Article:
During the early years of World War II, against overwhelming odds, young American airmen flew the longest and most perilous bombing missions of the war. They faced determined enemy fighters with no fighter escort of their own, relentless anti-aircraft fire with no deviations from target, and thousands of miles of over-water flying with no alternative landing sites.
Finish Forty and Home, by Phil Scearce, is the true story of men and missions of the 11th Bombardment Group as it fought alone and unheralded in the South Central Pacific while America had its eyes on the war in Europe. The book opens with Sgt. Herman Scearce, the author's father, lying about his age to join the Army Air Corps at 16. The narrative follows Scearce through training and into combat with his new crew mates, including pilot Lt. Joe Deasy, whose last-minute transfer from training duty thrusts the new crew into the squadron commander's role. Inexperienced crews are pressed into combat with navigational training inadequate for the great distances flown over Pacific routes, and losses mount.
Finish Forty and Home takes the reader into combat with B-24 Liberator bomber crews facing the perils of long missions against tiny Japanese-held island targets. These missions bring American forces closer and closer to the Japanese home islands and precede the critical American invasions of Tarawa and Iwo Jima. The book explores the context of the war and sets the stage for these daring missions, revealing the motivations of the men who flew them: to finish forty combat missions and make it home again.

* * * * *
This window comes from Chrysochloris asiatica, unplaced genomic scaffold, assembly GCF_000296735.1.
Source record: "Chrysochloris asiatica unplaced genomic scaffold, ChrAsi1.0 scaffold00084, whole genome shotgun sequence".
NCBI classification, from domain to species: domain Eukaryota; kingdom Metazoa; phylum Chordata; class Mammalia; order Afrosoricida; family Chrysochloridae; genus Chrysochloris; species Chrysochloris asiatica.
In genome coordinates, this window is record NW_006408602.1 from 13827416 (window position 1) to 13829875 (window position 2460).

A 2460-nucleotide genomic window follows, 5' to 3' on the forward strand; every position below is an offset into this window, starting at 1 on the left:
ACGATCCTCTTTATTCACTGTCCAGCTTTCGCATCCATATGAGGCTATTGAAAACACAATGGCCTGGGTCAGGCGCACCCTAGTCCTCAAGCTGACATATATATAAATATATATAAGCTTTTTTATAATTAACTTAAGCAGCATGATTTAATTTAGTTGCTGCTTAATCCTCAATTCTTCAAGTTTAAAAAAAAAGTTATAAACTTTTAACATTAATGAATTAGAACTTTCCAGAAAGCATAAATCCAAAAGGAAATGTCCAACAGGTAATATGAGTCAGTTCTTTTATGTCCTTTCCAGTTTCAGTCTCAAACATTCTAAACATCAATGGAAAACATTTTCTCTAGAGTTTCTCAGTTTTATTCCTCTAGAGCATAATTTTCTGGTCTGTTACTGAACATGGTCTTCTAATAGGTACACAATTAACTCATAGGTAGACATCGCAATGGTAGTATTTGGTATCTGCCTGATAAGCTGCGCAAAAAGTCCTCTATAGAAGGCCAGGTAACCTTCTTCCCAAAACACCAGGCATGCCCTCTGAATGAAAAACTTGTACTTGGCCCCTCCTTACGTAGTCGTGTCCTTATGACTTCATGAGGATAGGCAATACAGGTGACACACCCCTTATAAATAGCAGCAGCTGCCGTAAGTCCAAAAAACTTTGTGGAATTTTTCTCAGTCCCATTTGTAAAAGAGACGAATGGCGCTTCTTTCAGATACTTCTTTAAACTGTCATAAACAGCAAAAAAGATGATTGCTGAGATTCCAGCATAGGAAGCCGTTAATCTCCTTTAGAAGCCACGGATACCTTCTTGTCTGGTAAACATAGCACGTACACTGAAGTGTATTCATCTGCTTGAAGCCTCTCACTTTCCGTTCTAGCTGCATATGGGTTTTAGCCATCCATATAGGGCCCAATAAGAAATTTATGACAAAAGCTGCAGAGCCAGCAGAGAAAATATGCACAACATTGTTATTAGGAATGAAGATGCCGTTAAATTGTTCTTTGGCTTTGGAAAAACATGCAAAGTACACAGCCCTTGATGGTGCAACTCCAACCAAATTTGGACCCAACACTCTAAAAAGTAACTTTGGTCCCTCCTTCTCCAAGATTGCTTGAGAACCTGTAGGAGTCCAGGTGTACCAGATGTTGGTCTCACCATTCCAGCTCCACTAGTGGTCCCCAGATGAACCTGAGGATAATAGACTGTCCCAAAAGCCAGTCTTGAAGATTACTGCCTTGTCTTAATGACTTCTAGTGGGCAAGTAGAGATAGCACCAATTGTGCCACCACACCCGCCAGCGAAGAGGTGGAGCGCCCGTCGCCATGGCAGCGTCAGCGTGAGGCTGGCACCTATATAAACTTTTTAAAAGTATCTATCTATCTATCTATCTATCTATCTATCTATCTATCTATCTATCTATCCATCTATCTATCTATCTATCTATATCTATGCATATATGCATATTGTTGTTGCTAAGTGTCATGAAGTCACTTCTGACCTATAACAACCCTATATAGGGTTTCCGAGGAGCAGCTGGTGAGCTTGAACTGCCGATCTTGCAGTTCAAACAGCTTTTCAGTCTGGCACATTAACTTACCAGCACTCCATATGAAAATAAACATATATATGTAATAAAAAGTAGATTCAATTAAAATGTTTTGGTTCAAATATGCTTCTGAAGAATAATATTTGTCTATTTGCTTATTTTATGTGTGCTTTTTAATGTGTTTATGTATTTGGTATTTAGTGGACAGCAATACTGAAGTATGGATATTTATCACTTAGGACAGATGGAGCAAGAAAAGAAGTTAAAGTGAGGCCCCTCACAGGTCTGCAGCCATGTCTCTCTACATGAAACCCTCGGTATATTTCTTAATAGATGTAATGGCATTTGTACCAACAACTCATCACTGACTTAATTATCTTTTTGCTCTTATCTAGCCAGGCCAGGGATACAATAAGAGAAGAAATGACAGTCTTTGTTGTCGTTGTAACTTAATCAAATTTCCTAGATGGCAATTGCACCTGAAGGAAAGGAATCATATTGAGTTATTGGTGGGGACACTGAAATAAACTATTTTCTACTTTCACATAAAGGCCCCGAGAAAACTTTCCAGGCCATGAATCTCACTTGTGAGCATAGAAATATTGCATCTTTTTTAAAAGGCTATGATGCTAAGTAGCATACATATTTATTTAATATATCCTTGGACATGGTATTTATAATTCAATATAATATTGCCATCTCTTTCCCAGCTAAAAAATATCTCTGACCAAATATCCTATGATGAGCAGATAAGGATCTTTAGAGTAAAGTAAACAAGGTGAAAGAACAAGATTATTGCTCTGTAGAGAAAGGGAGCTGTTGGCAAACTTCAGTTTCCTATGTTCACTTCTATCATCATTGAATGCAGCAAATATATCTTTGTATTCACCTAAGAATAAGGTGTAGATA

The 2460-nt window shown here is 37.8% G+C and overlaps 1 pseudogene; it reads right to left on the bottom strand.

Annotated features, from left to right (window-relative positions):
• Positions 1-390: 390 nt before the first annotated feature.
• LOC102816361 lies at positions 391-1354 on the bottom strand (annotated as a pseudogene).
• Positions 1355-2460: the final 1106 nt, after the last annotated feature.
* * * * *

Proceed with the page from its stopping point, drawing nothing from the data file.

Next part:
Finish Forty and Home is based upon substantial research at the Air Force Historical Research Agency and the National Archives, interviews with surviving airmen, and interviews and correspondence with the survivors of the men who were lost. It is the first book to document America's bomber offensive in the early days of the Pacific War.